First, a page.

At first, the news that churches would need to cancel services due to Covid-19 was met with dismay.
In March, the government had written to vulnerable people, including people aged over 70, pregnant women, and those with specific underlying health conditions advising that they should self-isolate for 12 weeks to protect themselves from the coronavirus pandemic.
At a time when people would most want to seek comfort from their church, friends and loved ones, they were being forced to isolate themselves from those support networks, albeit for their own good.
But United Reformed Churches (URC), like Christ Church in Petts Wood, in the URC’s Southern Synod, rose to the challenge to keep people connected.
The Revd Nadene Snyman, Minister of Christ Church, explained her churches activities: “We have a good old-fashioned telephone tree to stay in touch with every member. This has been invaluable during this time and it is the main way we have been alerted to pastoral care concerns. We check on each member every week.”
The church also has a WhatsApp prayer group, a weekly 10.30am pre-recorded Sunday worship service on YouTube and via a conference call facility, a weekly 50-minute guided mediation created by member Chris Fosten, coffee mornings, a monthly book club, elders’ meetings, and the Brownies’ meeting are all held on Zoom, a new weekly newsletter is being produced, and a small army of volunteers help older members of the congregation with shopping and picking up pharmacy prescriptions.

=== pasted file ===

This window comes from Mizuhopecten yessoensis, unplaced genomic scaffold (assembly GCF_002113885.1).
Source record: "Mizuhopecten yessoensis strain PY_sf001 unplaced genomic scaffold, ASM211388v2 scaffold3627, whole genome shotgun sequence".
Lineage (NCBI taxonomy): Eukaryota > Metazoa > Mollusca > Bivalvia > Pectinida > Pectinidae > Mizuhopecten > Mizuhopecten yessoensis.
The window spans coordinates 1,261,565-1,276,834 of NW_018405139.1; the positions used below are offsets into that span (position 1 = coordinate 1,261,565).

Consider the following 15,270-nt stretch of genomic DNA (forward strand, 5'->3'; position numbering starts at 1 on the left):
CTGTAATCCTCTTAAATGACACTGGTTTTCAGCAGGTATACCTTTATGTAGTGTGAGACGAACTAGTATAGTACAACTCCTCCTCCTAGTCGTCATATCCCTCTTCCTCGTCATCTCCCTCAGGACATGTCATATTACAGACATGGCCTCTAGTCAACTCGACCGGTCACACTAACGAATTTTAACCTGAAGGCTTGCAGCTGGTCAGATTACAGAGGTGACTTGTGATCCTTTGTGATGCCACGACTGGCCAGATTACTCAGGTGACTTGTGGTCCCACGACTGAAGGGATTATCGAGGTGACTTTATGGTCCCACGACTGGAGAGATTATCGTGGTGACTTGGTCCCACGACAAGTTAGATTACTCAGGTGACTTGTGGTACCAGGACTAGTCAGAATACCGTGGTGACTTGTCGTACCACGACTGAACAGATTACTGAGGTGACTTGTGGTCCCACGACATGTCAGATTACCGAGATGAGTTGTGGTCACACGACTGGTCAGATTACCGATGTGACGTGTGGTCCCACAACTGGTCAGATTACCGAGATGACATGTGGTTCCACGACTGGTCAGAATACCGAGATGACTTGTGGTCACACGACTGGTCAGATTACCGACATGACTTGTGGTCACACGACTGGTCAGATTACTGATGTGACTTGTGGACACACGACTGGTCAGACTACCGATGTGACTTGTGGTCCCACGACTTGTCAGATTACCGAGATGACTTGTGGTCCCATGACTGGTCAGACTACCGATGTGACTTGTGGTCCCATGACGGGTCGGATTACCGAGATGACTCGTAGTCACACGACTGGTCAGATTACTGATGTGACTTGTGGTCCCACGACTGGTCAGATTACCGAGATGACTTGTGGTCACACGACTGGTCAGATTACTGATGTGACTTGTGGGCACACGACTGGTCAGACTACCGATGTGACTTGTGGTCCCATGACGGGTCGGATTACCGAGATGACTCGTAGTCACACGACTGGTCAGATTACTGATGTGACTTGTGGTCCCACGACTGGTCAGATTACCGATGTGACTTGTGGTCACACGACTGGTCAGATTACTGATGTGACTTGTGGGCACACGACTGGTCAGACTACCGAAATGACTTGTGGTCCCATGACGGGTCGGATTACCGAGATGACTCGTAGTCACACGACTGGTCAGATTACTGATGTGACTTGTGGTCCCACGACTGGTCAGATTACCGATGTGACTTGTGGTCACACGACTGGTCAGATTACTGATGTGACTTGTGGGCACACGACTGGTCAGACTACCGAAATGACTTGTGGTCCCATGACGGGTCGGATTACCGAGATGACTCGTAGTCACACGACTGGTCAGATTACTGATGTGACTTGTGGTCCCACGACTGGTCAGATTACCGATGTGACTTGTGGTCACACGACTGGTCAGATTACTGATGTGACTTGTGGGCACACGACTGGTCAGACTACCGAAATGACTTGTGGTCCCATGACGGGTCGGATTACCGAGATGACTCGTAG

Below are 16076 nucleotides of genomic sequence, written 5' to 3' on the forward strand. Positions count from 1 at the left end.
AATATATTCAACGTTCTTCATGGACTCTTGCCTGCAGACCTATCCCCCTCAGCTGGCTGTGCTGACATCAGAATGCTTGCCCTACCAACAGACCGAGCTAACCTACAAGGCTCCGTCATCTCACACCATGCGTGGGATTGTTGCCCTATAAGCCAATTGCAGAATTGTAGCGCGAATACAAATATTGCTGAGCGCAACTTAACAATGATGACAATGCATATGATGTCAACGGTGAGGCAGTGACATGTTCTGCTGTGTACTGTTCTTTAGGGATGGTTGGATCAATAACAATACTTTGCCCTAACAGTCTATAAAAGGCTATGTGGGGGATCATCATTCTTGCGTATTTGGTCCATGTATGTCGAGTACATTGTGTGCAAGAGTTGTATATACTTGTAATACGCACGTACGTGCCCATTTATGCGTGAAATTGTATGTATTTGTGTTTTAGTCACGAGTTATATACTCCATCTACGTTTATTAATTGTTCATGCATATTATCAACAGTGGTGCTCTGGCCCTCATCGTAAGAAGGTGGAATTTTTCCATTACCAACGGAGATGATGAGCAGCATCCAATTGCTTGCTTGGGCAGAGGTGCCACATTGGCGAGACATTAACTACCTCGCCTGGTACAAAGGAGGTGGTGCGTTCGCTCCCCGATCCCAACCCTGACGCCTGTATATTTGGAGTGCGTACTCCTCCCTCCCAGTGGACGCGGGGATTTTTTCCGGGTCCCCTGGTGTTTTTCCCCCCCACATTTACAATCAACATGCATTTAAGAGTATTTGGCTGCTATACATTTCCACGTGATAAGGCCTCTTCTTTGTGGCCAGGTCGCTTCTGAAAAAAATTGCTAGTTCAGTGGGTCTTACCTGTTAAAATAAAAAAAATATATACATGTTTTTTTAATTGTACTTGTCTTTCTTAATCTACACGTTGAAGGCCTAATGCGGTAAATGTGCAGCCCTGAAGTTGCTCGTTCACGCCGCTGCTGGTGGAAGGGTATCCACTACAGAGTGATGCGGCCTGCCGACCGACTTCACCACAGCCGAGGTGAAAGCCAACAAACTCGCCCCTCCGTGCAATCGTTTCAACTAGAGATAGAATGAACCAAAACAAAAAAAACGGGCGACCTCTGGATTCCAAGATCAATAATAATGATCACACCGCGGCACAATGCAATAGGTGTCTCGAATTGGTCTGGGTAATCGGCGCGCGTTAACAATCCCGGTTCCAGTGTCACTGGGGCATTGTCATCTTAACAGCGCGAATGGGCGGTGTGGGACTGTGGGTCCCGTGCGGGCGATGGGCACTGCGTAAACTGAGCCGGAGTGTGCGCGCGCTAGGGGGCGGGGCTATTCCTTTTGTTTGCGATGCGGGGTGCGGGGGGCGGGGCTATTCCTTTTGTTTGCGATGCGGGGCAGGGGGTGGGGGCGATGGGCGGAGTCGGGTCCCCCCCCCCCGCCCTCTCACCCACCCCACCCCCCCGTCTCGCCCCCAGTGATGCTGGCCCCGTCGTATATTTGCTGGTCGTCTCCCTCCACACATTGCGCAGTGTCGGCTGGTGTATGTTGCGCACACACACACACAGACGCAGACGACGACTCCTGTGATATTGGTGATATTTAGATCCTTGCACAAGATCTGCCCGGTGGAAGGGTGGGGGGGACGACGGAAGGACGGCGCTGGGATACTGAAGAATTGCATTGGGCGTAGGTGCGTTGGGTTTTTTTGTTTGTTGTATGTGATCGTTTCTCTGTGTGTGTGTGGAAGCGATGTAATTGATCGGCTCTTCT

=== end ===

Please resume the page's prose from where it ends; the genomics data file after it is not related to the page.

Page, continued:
Speaking of the importance of these activities, Nadene continued: “For a good number of our elderly members, Christ Church is the centre of their community. The continuation of church online and activities has lent some sense of routine and consistency in what has been a fearful time.
“The congregation has been uplifted by seeing one another, singing hymns, joining in with prayers and listening to the scriptures and a sermon. We have had many members feed back to us that the services are the highlight of their week and they look forward to ‘being together’ on a Sunday morning. The coffee mornings and book clubs have also been real points of connection and fellowship.
“We have felt this time has brought us closer together and so many positive outcomes have come about as a result. We have been church outside the building in new and exciting ways, people are finding their faith sustained and nurtured.”
With 35 people in the WhatsApp prayer group, it has been the simple things in life that people have expressed gratitude for.
“Our members have been giving thanks for gardens, walks and being able to wave at one another through windows,” Nadene continued. “We have had a lot of prayer requests for those isolated, those who are homeless, those with no gardens, for sick family and friends, and prayers have also been said for the increase in domestic violence, countries without the resources to cope with the lockdown, for the keyworkers and families juggling with work and home life. People have been brought together on the group.”
Next on the church’s list of things to do is a letter exchange programme between the older and young members of its congregation. It also plans to run its activities for as long as needed.
More details on Christ Church, Petts Wood, can be found here.